Poppy visits her pregnant sister, and for the first time in the film, we see her wearing pants.  Her sister, heavily pregnant, wears a bland lavender dress with sweater, her hair back in a barrette, neatly brushed.  Suzy wears tight jeans and a plaid shirt, again with her hair back in a ponytail with tidal-wave bangs, big earrings, heavy eyeliner and a scowl.  In this sequence, when the pregnant sister calls Poppy’s judgment and lifestyle into question, it is interesting and appropriate that Poppy wears pants.  Poppy stands her ground, stating her position without getting worked up. Poppy triumphs in eschewing the societal morés that have already consumed her pregnant sister.

The showdown between Poppy and Scott is interesting.  By the time we realize what is happening, Scott is out of the car, and Poppy is approaching him from across the street.  It is here that we see their full costumes: Scott in his black denim jacket, black pants, and a rumpled shirt.  Poppy wears acid-washed jeans, and an acid-washed denim jacket, with a small fabric flower pinned to the lapel.  This is the first time that we’ve seen Poppy without a large swath of blazing color.  In this costume, it is almost like all of the colorful juice has been squeezed out of her.  She is forced to come to terms with someone else’s opinion of her, which happens not to be as positive and upbeat as she would like.  I think that the choice of the acid-wash is really excellent in this instance – her lack of color tells us what she is feeling.  Oooh, I loved it.  Great work.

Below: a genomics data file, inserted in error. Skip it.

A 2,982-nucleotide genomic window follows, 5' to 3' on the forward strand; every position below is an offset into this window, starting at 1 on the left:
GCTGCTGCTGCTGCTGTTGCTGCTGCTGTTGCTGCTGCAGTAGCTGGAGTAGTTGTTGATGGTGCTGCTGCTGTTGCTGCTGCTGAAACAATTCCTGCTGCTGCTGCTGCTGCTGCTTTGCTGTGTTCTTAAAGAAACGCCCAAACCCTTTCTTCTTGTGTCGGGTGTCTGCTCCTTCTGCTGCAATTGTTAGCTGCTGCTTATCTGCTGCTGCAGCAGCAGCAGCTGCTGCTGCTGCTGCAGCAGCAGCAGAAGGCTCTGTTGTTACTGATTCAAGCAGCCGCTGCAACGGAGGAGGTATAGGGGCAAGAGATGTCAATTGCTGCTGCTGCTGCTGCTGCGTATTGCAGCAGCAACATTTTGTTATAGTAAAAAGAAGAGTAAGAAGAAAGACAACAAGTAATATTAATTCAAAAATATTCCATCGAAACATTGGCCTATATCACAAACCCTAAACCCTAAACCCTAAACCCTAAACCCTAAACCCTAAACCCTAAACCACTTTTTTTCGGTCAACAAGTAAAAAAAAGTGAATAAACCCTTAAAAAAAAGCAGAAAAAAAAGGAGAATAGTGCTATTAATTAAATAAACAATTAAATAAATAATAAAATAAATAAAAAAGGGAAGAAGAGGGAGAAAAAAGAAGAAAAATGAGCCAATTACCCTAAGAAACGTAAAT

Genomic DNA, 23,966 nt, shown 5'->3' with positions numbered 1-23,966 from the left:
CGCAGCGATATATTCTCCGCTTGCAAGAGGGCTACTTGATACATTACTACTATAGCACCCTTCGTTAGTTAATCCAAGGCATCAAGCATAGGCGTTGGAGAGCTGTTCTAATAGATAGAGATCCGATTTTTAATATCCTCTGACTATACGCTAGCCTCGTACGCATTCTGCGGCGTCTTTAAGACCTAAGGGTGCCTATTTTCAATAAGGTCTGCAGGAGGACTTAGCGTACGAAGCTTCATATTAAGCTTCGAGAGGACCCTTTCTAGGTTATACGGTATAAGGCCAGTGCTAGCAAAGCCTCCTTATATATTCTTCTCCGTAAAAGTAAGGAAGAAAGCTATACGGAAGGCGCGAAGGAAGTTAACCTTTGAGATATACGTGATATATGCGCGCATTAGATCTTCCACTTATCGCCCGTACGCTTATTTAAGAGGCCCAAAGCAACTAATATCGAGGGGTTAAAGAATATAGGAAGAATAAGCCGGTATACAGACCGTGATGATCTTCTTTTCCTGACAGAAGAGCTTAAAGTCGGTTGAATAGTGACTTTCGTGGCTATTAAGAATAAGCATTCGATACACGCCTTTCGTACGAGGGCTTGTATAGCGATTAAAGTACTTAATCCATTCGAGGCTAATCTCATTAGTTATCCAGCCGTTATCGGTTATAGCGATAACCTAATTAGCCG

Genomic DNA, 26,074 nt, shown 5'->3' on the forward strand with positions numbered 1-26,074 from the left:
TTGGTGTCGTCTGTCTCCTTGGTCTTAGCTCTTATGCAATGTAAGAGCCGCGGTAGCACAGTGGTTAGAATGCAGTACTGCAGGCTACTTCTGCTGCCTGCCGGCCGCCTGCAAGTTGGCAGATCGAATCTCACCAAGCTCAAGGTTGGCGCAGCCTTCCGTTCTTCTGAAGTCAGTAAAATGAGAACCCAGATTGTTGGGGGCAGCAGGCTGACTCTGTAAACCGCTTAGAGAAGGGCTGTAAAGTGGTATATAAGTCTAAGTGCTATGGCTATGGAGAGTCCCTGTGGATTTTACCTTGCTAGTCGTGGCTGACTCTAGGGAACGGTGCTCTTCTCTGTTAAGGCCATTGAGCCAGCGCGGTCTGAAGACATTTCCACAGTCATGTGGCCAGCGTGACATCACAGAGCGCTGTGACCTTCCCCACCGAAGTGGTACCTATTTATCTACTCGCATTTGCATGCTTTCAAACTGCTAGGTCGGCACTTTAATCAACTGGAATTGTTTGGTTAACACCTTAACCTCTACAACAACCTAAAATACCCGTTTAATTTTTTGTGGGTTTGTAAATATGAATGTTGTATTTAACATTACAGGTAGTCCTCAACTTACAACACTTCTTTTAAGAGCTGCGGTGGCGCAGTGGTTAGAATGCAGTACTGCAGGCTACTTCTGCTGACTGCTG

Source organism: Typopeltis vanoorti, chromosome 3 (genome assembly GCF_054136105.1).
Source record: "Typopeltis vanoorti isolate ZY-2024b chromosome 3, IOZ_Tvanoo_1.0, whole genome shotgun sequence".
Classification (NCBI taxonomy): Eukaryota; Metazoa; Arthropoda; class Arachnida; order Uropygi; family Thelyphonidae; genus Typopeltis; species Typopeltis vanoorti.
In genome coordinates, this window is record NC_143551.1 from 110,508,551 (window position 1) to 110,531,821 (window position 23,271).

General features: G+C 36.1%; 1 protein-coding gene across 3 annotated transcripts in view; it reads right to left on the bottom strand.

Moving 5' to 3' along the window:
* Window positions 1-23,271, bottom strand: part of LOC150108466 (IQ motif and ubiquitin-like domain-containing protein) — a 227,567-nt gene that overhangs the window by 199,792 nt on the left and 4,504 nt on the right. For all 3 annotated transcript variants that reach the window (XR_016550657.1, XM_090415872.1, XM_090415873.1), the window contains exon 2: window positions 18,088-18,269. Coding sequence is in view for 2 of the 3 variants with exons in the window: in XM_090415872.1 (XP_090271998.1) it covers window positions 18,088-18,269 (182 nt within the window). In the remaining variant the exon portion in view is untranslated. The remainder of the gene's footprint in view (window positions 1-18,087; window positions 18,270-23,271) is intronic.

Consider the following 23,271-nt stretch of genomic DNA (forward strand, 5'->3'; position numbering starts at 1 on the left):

What I really like about this film is that it proves that good costume designers cannot be pigeonholed.  A designer who does great Jane Austen can also do great urban contemporary.  These design atmospheres are not mutually exclusive.  Great costume design is about creating CHARACTERS, not necessarily about creating garments.  A good costume designer puts himself/herself inside the head of the character and makes costume choices with the character’s mind.  Period has very little to do with that.  Thank you, Jacqueline Durran, for making that point so eloquently!

-KMB